Occasionally, after a long day of walking the halls of Baselworld, nothing hits the spot like a chilled, dry, dirty martini. Unfortunately — Switzerland being more of a wine-and-beer country than a cocktail one — a good one can be hard to come by unless you’re at a high-end, international-style hotel, where the bartenders are fluent in classic American mixology. Fortunately, at this year’s Baselworld back in March, Seiko provided a haven for weary (and thirsty) watch journalists and retailers right in its booth — an honest-to-gosh cocktail bar with a Japanese bartender, mixing three specialty drinks for guests. The bar setting — and the chosen drinks — were not random, but inspired by new models in Seiko’s recently introduced and already extraordinarily successful Presage collection, whose dazzling dial colors, Seiko says, are inspired by classic cocktails.
Of the eight new “Cocktail Time” Presage watches, which also include a mocha-brown “Manhattan” dial and a cream-colored “Margarita” dial, I had a chance to spend several weeks with the “Martini” model, aka Ref. SRPB43, the one with the shimmering, silvery blue, sunray-textured dial — which does, I must admit, evoke the sensation of gazing straight down into a full martini glass — sans olive or lemon peel, of course. According to Seiko, each dial receives seven layers of a gloss finish to achieve its attractively light-reflecting surface. The watch has an elegantly simple three-hand design (other Presage models among the eight offer a power-reserve indicator as well), but with subtle layers of haute horlogerie in both its aesthetics and its technology that one would otherwise be hard-pressed to find in this price range.
The stainless steel case measures 40.5 mm in diameter and sports a gleaming, polished finish. The thin, sloped bezel appears to flow seamlessly into the slightly domed, box-type crystal over the dial. The crystal, incidentally, is made of a substance called Hardlex — a toughened mineral glass, developed by Seiko, that is more scratch-resistant than standard mineral or acrylic crystal while also being more impact-resistant (albeit not as scratch-resistant) as the more expensive sapphire. The grooved crown, which pulls out to two positions — one for setting the hour and minute hands, the other for a quick-change of the date — is large enough to be easily gripped but small enough to be unobtrusive. An engraved Seiko “S” adorns its top surface.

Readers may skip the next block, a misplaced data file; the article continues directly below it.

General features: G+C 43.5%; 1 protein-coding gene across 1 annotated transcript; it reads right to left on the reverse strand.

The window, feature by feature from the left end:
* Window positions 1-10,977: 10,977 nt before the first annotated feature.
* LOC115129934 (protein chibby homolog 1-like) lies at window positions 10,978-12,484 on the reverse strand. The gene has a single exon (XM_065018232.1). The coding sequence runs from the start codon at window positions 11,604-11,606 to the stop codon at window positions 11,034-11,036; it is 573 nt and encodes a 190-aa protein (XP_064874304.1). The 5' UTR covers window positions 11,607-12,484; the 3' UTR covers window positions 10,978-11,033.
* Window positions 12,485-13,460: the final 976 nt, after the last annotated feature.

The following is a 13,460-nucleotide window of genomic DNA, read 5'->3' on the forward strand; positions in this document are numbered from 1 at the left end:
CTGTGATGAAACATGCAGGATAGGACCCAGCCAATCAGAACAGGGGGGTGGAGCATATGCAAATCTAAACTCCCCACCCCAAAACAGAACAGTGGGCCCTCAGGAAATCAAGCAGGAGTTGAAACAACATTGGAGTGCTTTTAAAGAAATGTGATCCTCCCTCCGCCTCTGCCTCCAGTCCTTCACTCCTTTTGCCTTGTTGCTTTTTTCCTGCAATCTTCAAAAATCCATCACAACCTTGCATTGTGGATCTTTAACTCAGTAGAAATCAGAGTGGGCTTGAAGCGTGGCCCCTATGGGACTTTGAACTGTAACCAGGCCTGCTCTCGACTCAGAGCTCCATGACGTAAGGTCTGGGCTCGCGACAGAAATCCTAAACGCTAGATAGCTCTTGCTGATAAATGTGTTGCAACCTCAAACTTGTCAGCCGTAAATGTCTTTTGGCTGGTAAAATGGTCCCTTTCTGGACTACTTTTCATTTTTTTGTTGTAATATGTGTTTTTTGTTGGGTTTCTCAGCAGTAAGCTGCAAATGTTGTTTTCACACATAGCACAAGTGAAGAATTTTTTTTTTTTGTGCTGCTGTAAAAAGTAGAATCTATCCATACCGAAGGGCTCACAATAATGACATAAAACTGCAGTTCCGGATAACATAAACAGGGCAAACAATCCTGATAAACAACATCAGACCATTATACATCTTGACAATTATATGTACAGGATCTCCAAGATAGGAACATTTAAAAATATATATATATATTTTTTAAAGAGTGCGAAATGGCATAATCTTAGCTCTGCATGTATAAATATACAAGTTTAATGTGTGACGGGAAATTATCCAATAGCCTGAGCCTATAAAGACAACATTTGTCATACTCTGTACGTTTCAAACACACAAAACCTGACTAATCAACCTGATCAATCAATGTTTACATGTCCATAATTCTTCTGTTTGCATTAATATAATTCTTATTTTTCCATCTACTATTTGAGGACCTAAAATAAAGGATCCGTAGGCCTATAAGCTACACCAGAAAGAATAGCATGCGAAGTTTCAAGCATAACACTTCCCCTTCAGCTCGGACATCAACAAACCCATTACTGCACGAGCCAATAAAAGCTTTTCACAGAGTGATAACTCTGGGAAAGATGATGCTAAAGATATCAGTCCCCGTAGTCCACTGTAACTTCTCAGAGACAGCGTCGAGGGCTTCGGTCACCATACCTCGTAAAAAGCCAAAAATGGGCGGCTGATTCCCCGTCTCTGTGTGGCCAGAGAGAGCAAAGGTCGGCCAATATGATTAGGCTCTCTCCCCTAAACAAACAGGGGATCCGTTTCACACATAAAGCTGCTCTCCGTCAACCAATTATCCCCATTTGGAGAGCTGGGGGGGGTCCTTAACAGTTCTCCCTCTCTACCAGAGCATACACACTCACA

The hours are marked by diamond-shaped, applied indices that add sparkle to the dial and evoke, just a bit, tiny tinkling ice cubes in a cocktail glass. Around them is a very thin minute track in black that blends appealingly into the radiating lines of the sunray motif. At 3 o’clock, a rectangular window with a soft-edged, shiny frame displays the date. An applied, silvery “SEIKO” logo appears below the 12 o’clock index. The hands are also diamond-shaped and both beveled and delicately curved to follow the contours of the dial and crystal, helping the watch maintain its relatively slim profile (just 11.8 mm). The blued, central seconds hand repeats the diamond motif in its openworked counterweight.
The Seiko Presage collection is notable for being the Japanese brand’s first line of watches to use solely mechanical movements; even the more prestigious Grand Seiko collection — which in any case is now independent of the parent Seiko brand — includes some models with quartz-mechanical-hybrid Spring Drive movements and even some fully quartz movements. This leaves Presage as, arguably, “original” Seiko’s most luxurious line, and the movements used to power the watches are well chosen. The movement in the SRPB43, on display through a sapphire window in the caseback, is Seiko’s in-house-made automatic Caliber 4R35.
The eye is immediately drawn to the big, partially skeletonized rotor, then to the balance wheel oscillating at 21,600 vph, or six beats per second. The rotor, emblazoned with “SEIKO” and “SEIKO TIME CORP” among other verbiage, has a brushed, golden finish that gives the back of the watch a look as suitably elegant as the front’s. Coiled inside the mainspring barrel is enough power for 41 hours of running autonomy. The movement, Seiko says, also boasts magnetic resistance up to 4,800 A/m. Seiko’s mechanical movements are well-known for their precision, and this one did not disappoint, keeping the time as reliably as my smartphone for the few weeks I had it.
The shiny calfskin strap is definitely tuxedo-worthy, though I usually prefer a more matte finish. Depending on the lighting, the strap looks either straight black (with dark blue stitching) or a really dark navy blue. The deployant three-fold clasp, made of polished steel like the case, has a safety push-button release and a Seiko logo etched into the buckle.
Finally, as much as I enjoy a well-timed cocktail, I also appreciate a luxurious mechanical watch at an extremely reasonable price point, and this one delivers big-time. The Presage “Cocktail Time” models (a nickname bestowed by the brand’s fans, apparently, rather than the brand itself, much like “Tuna”) carry a retail price of just $425, a deal that is enough to make one raise one’s glass in a toast to Seiko’s sincere effort to bring its distinctive style of mechanical luxury to as many watch fans, at as many income levels, as possible. So, Cheers — or, as the Japanese say, “Kampai!”